According to my experiences, I believe that they should be in acoustic but not visual contact. When the partitions were not plastic but meshed, males were fighting all the time. As result, most of clutches were infertile. When I prevented visual contact of pairs, my breeding results improved significantly.

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Aratinga auricapilla (c) Lubomir Tomiska

Aviaries for Aratinga conures

Aviaries for Aratinga conures (c) Lubomir Tomiska

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Temperature in the Czech Republic can go deep bellow zero. Many breeders discuss if it is necessary to heat their aviaries or not. Do you heat your facility?

Of course. Some breeders say that it is good for birds to get chilled in winter so they are stimuled for breeding in spring. I have simple answer for such people – I would leave them at -20°C for several days. I guess that their breeding results would not be improved at all. When we decide to be parrot breeders we cannot forget that we are responsible for our animals. It is necessary to provide them basic comfort which means to heat the aviaries!

How successful are you in breeding of small macaw species?

The most prolific species is the Blue-winged Macaw without any doubt. They started at the age of two years and raised 5-7 babies each year which is a lot when you consider that I do not hand feed them.

What is your opinion about hand feeding?

I prefer parent raised babies. Firstly, I do not have enough time for hand feeding. Each day, I wake up at 5:30 AM and get back home in the evening. Another reason is the fact that artificial rearing can affect natural behaviour of the bird. On the other hand, my pairs of Green-thighed Caiques always care only for 2-3 babies so I take the rest for hand feeding. My friend helps me with it.

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Offspring of Mitred Conure, Military Macaw and Golden Conure

Younger of Ara militaris mexicana, Aratinga mitrata and Guaruba guarouba (c) Lubomir Tomiska

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Pionites l. leucogaster (c) Lubomir Tomiska

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You are also quite successful in breeding of Red-shouldered Macaws…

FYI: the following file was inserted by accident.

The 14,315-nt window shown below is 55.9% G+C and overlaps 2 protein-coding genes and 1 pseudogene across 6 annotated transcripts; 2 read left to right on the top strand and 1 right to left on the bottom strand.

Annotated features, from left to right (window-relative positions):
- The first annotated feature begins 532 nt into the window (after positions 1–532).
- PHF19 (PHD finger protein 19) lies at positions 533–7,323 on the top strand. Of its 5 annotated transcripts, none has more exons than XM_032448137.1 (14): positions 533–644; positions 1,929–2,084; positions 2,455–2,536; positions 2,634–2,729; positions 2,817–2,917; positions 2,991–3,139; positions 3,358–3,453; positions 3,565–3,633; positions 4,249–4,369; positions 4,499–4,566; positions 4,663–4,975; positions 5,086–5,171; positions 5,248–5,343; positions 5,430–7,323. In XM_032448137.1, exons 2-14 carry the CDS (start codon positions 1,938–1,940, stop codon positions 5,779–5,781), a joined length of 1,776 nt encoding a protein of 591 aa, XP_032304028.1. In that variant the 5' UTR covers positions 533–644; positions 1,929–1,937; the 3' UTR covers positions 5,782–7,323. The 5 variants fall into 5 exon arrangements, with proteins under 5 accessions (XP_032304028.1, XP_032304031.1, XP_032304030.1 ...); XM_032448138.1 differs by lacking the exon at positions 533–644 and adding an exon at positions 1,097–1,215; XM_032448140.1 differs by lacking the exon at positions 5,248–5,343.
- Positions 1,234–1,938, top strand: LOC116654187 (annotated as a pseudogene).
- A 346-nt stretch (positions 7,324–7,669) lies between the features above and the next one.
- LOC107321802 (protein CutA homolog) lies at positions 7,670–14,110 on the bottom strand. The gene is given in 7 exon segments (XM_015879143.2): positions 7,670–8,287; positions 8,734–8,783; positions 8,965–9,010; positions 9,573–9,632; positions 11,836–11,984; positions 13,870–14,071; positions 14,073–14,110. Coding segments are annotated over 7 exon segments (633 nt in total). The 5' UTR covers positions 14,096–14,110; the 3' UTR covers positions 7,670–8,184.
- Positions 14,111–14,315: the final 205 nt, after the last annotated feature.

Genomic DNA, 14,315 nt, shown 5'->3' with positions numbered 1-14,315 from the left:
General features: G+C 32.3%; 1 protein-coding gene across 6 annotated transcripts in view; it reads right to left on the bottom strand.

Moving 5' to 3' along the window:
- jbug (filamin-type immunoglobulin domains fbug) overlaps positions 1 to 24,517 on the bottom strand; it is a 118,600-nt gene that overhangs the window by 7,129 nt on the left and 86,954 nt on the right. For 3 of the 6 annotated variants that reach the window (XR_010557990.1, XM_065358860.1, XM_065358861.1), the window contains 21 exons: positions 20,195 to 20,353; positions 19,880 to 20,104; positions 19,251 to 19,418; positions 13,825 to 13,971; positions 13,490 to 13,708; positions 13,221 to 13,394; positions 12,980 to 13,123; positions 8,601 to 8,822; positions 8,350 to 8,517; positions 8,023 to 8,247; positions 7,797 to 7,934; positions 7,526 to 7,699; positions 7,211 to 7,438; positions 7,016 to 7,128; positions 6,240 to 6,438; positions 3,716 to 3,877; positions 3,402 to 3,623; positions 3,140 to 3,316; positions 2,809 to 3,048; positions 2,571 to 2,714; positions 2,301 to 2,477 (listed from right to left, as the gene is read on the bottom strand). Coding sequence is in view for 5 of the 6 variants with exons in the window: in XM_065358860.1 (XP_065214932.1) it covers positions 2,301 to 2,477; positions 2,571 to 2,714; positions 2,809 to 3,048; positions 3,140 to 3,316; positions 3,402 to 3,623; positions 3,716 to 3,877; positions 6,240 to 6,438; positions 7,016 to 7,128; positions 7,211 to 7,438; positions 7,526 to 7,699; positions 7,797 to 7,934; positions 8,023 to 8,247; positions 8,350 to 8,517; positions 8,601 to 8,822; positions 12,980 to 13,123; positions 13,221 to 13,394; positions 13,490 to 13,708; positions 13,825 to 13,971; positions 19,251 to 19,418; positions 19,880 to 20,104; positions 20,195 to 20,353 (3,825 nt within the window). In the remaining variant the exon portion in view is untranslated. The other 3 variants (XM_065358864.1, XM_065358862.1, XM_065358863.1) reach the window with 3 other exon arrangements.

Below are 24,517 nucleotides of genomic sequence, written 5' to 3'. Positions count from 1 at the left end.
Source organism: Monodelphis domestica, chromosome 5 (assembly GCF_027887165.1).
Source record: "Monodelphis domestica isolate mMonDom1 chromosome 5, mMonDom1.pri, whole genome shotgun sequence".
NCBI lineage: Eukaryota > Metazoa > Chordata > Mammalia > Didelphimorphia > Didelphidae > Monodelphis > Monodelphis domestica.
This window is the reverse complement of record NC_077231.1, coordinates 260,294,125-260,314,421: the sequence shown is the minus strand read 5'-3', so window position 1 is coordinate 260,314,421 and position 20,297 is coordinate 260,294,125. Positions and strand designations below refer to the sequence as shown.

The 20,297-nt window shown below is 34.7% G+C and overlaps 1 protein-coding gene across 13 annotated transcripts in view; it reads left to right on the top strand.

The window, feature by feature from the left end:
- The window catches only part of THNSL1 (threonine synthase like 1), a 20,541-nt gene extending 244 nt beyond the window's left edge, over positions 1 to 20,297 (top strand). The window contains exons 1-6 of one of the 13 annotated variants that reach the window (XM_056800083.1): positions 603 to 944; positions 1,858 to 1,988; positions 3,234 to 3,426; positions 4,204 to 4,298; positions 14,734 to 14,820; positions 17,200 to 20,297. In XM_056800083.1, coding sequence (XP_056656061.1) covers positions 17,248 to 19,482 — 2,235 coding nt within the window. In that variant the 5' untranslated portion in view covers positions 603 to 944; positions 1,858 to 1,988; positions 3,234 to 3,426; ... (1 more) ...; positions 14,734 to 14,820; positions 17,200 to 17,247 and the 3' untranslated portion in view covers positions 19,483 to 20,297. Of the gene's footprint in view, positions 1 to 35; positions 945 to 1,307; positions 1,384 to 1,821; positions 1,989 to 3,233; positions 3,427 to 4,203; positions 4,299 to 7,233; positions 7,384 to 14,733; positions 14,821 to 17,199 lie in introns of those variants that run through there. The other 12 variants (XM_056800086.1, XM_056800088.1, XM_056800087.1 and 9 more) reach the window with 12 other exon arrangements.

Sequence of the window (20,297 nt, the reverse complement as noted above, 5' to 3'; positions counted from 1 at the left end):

I breed 3-4 babies each season. Closely related species, the Southern Red-shouldered Macaw (Diopsittaca cumanensis), was also part of my collection. I had them for six years with no result. Therefore, I put an advert to one bird magazine and people started calling. A few days after that, birds laid a clutch but it was infertile as well as the second one so I decided to sell them anyway. Instead of them I bought two young couples of Yellow-collared Macaws.

READ  Biology and breeding of the Red-tailed Cockatoo. PART I

There are more young pairs of macaws which you have bought recently…

Yes, there are two pairs of Blue-throated Macaws, two pairs of Red-fronted Macaws, a pair of Buffon’s Macaws and a pair of Hyacinth Macaws. Except of the Buffons, all birds are at least three years old so I expect some breeding results in the following years.

On the other hand, your Military Macaws are a proven breeding pair.

Curiously, they lay four eggs each year but always, the first egg in the clutch is broken. They choose the outside nestbox and therefore I prevent any visits after they lay eggs.

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Ara rubrogenys (c) Lubomir Tomiska

Severe Macaw

Ara severus (c) Lubomir Tomiska

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How do they tolerate nest inspections?

I check the nest for two to three times. I always have to wait until parents go out and such inspection does not take more than a few seconds.

How many Military Macaws have you bred so far?

In the last 9 years I have bred over 30 babies.

The biggest jewel of your facility are Hyacinth Macaws…

Definitely. It has been always my favourite parrot species. Both are three years old now and come from Loro Parque. They were supposed to be hand fed but I am not sure about that. I know that some of Hyacinth Macaws are raised naturally under Green-winged Macaws at La Vera breeding center. The female was very tame just after the import. However, the male was shy and started to communicate with me after 3-4 months. At this moment, both birds take nuts from my hand.

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Hyacinth Macaw pair (c) Lubomir Tomiska

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Aratinga solstitialis (c) Lubomir Tomiska

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Is there any difference in diet for Hyacinth Macaws and other large macaws?

They receive more nuts than other macaws, especially those with higher fat content. In total, I provide them nine kinds of nuts.

Let’s talk about Aratinga conures. Which species do you keep?

Well, I keep and breed Golden Conures which used to be classified as Aratinga but they are not anymore. Red-fronted Conures are not any expensive parrots but I still consider them to be difficult to breed. At this moment I have two couples. I’ve always tried to have at least 3-4 pairs of each rare species. Besides that, I also have six pairs of Orange-fronted Conure, I keep and breed Aztec Conures and a colony of Cactus Conure.

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Title photo: (c) Jan Sojka